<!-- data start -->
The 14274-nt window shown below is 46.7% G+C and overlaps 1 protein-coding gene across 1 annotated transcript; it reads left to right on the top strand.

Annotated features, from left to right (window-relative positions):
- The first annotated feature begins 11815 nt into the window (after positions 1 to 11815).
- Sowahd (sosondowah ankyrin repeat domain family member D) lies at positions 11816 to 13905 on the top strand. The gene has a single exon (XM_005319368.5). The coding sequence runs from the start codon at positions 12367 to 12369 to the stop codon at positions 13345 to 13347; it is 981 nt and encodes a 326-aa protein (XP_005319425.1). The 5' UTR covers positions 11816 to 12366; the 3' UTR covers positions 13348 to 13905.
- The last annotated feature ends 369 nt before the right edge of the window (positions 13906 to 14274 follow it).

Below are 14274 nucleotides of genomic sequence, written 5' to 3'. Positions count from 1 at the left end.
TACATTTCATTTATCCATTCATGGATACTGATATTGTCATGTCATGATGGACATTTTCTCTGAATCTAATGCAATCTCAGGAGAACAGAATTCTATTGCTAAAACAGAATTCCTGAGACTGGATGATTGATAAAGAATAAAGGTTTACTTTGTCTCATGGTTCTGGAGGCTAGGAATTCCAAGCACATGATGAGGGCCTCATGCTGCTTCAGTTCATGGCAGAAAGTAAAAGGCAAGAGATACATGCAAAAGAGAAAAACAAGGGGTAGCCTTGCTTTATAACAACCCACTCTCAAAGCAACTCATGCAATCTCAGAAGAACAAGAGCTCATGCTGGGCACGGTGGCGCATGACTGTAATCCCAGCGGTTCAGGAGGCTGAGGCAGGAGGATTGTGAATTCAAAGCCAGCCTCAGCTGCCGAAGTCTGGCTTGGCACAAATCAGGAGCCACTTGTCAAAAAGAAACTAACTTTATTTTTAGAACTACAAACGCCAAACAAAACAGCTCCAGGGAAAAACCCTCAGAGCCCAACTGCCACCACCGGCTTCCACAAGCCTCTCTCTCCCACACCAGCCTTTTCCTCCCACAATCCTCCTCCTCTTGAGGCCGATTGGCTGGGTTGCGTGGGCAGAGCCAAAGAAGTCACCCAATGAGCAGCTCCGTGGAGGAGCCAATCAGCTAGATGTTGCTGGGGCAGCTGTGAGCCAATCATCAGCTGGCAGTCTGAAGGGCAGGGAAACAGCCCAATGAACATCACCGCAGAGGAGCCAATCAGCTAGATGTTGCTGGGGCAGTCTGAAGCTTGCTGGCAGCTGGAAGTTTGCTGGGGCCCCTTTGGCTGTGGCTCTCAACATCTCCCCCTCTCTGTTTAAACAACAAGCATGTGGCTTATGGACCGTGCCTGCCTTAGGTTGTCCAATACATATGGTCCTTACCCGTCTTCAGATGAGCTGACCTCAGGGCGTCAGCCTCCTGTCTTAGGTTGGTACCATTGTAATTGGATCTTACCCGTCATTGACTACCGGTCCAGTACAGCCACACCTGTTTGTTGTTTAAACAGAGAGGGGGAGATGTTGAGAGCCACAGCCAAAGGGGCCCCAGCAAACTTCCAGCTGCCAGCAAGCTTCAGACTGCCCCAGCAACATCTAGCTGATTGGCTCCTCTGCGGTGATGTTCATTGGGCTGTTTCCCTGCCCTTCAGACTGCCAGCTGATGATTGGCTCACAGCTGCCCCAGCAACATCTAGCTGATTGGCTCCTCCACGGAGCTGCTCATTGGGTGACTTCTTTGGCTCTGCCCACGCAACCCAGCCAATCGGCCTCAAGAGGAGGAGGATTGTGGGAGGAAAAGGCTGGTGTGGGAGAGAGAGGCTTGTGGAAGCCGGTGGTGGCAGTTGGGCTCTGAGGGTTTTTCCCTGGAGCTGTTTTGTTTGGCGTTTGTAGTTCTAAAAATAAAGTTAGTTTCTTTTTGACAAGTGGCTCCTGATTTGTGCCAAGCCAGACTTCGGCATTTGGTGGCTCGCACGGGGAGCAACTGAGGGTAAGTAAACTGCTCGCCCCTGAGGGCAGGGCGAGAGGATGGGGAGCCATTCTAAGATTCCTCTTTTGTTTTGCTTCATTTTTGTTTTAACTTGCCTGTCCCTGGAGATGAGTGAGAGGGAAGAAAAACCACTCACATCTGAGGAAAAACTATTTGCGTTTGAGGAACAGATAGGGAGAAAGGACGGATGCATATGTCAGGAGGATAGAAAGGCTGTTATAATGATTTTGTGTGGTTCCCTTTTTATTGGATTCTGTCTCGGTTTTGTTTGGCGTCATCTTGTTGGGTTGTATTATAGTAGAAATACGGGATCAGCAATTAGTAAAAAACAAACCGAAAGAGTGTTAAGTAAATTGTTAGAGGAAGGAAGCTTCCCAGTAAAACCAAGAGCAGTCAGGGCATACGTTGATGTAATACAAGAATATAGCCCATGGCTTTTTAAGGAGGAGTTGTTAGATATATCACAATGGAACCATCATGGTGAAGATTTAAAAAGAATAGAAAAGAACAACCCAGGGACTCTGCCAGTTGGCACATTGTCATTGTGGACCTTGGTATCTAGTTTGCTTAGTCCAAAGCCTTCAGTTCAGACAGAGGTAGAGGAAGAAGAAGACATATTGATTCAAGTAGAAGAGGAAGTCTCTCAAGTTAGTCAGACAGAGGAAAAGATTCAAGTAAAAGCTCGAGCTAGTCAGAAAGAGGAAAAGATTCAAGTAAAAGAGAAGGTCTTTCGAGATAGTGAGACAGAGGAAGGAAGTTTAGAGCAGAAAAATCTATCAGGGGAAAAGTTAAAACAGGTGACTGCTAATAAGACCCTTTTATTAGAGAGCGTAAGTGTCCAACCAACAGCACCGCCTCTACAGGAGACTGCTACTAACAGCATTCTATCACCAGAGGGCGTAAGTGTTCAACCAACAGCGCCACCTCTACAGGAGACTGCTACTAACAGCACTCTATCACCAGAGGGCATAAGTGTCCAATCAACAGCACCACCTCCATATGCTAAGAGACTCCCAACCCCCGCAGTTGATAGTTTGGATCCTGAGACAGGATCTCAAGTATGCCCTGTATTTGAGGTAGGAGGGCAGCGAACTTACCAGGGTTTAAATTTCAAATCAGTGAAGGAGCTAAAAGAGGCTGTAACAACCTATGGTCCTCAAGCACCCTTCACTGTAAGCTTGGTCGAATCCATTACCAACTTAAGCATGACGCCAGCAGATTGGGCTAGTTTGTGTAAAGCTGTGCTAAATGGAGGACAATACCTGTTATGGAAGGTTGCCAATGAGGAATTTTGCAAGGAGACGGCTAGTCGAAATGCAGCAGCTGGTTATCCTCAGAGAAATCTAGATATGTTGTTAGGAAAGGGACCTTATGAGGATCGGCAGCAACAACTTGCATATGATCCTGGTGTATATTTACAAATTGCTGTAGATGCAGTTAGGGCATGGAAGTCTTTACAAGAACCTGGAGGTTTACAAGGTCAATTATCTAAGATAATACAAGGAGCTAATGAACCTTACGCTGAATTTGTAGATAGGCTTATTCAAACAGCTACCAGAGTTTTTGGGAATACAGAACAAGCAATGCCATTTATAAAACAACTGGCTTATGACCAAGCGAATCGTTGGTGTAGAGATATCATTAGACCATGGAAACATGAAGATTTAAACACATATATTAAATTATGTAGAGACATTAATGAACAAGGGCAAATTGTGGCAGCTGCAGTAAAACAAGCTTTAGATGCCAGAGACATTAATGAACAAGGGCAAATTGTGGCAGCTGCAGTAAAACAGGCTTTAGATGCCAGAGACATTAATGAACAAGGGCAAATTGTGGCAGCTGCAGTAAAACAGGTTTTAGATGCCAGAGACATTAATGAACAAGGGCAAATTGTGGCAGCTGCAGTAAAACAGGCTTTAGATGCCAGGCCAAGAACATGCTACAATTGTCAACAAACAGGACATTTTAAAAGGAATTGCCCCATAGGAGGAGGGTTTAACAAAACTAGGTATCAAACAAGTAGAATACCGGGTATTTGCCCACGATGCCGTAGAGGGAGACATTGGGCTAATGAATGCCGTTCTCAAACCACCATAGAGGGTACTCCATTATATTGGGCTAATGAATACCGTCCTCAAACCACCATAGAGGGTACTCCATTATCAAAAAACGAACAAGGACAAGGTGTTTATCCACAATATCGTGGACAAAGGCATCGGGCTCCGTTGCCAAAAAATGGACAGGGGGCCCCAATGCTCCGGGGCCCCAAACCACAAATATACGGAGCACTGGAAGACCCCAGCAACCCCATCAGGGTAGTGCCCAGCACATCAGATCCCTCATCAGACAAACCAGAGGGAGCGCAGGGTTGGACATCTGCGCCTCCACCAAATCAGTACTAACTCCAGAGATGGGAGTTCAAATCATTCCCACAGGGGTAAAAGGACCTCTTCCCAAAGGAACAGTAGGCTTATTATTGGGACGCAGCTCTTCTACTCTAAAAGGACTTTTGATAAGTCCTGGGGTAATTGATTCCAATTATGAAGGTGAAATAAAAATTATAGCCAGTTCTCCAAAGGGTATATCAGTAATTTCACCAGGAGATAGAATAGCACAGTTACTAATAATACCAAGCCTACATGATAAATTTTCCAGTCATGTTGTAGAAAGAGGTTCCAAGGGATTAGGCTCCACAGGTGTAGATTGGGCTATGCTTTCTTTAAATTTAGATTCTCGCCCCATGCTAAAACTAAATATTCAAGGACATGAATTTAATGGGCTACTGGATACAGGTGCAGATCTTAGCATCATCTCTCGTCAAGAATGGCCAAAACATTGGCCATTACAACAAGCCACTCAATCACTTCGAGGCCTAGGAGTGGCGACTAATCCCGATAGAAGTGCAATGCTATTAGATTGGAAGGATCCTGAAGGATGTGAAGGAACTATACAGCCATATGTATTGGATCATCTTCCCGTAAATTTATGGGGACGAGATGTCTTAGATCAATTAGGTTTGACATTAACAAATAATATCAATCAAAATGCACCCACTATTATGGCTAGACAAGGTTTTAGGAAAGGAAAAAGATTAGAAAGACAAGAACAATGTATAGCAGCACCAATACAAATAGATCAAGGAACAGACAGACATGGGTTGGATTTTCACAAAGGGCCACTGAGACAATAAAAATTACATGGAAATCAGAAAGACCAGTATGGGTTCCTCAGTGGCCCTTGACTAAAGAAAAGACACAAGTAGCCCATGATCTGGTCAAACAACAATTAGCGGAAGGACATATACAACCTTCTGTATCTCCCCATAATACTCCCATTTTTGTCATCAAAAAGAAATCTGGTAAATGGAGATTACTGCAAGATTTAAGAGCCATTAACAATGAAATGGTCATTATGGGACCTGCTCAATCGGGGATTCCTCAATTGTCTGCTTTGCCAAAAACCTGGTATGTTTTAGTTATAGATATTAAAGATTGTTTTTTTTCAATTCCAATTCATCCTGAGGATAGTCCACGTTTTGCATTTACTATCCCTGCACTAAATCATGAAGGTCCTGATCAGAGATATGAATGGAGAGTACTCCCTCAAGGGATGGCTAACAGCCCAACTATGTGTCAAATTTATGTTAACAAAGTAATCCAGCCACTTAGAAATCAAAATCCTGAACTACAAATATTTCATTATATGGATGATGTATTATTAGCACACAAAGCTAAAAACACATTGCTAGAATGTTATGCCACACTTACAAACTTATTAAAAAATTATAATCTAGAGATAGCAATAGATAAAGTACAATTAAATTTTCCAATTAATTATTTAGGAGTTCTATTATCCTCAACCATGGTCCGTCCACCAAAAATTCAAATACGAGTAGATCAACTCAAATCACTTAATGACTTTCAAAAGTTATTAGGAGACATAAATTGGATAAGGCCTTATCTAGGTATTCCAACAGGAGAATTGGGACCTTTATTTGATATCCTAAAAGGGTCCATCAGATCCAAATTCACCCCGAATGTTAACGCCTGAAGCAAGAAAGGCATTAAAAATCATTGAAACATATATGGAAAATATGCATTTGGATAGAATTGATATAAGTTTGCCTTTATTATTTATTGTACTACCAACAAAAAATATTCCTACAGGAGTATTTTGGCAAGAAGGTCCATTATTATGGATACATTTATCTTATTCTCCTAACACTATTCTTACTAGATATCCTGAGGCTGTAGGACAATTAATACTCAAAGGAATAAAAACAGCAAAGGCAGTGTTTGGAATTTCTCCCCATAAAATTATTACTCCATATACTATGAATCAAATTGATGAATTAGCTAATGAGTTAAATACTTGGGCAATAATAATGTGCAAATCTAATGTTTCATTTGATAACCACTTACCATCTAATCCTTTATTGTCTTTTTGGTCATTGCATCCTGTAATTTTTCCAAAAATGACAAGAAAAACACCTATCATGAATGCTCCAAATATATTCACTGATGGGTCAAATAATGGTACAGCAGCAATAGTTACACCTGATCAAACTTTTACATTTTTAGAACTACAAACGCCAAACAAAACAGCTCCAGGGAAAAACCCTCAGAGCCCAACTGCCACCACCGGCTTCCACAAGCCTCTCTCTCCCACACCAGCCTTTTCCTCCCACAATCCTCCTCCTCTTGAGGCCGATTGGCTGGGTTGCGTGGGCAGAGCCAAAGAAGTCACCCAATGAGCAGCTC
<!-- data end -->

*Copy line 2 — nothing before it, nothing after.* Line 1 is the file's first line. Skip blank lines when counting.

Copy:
Annotated features, from left to right (window-relative positions):